Introduction: Cryptography is the science of making messages secure, of transforming readable messages into unreadable messages and back again. Messages that are unreadable are called ciphertext. The process of turning plaintext into ciphertext is called encryption. The reverse process of turning ciphertext into plaintext is called decryption. One of the easiest ways to encrypt a message is to scramble the letters. For example the word “apple” could be randomly transformed to “lapep” In fact there are 120 different possible arrangements of the word “apple.” However, if the encryption algorithm randomly scrambles the letters, the task of the decryption algorithm is hard. Encryption and decryption algorithms must work together in some agreed upon way, with the encryption algorithm scrambling letters and the decryption algorithm unscrambling them.
A transposition cipher is one way to scramble the letters of a message. The cipher separates the message into two groups of characters: the first group composed of the even-numbered characters and the second group composed of the odd-numbered characters. To produce the ciphertext, the cipher puts together both groups; placing the group of the even-numbered characters first, followed by the group of odd-numbered characters. This encryption results in a string with the characters shuffled to new positions.
- Ask user to enter a string. Write a function that takes the string as a parameter, encrypt the message as described above and returns the ciphertext. Then ask user again if she/he wants to continue or not. Finally print all the original messages in alphabetically ascending order.
Please enter a message: Fight, Matadors, for Tech! The encrypted message is: ih,Mtdr,frTc!Fgt aaos o eh Do you want to continue(Y/N)? Y
Please enter a message: Bear our banners far and wide.
The encrypted message is: erorbnesfradwd.Ba u anr a n ie
The original messages in alphabetical order are:
Bear our banners far and wide
Fight, Matadors, for Tech!
You will create an ATM menu specified below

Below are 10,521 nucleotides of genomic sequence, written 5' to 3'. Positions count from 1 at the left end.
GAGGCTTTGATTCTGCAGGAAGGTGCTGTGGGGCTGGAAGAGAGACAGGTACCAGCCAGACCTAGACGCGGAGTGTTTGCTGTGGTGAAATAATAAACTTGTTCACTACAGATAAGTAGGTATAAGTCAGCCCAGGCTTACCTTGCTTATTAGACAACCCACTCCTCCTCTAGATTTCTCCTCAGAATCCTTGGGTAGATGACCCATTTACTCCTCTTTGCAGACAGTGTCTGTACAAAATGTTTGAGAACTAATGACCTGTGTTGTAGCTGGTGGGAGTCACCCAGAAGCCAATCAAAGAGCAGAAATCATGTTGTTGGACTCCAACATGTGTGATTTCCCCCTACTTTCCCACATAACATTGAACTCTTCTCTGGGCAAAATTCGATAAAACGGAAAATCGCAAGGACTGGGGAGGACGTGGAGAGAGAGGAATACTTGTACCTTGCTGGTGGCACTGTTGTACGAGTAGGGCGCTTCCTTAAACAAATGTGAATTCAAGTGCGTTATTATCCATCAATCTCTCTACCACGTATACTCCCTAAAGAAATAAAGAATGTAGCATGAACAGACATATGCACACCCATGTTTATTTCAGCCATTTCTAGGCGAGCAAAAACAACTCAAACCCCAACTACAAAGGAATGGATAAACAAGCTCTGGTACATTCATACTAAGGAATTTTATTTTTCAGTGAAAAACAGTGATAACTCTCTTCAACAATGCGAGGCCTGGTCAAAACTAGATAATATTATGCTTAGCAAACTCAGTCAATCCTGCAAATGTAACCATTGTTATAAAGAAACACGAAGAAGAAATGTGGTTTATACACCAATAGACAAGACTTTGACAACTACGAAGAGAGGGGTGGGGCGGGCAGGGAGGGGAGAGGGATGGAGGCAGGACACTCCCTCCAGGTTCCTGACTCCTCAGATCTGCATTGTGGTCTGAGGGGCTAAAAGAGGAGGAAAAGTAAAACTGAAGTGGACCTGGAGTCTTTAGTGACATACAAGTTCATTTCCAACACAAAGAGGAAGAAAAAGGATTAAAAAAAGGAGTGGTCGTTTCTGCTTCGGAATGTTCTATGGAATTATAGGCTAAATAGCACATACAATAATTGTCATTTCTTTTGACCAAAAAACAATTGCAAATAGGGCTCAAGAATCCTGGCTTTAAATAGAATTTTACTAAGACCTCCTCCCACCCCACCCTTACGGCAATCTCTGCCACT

- Check balance
- Make a Deposit
- Make a Withdrawal
- Change Password
Please type a number from 1 to 5 to select a menu item:
When a number is input by the user, you will print the string corresponding to the number and execute the task as shown below in the list. The underlined entity is the user input for each choice in the menu.
|Execute Check balance|
|Balance is $||153.80|
|Enter amount||to deposit: 54.77|
|New Balance is||$ 208.57|
|Enter amount||to withdraw: 40.00|
|New Balance is||$ 168.57|
|Enter new password: 99999999|
|New Password||is “99999999”|
User entered 5
Have a nice day!
If the input number is 5, your program should terminate as shown above. Otherwise, after every transaction is completed you would print a new line
Press any key to continue your transactions …
Your program will wait until user presses any key on the keyboard. After a key is pressed, your program will display the menu as above and repeat the process above. Note in the process above, when a number is not in 1 to 5, you will ignore the input.
You will use getchar() to consume and putchar() to print the character entered by the user is a standard I/O (input/output) function with the following specification (slightly modified from its original specification)
Internally you will create the following variables and any others to hold needed information.
- MyAccount-Store a float number
- Initialize MyAccount to 1000.00 as initial balance
- Password – Store an integer of length 8 digits
- Initialize Password to 12345678
- Char variable/s to hold user input and key press.
- When 1) is pressed you will display contents of MyAccount
- Deposit increments MyAccount
- Withdrawal decrements MyAccount
- When 5 is pressed you must exit cleanly from the Program
Write pseudocode to solve the given problems.
Write C program to solve the above problems. Name your file Lab9_YourName.c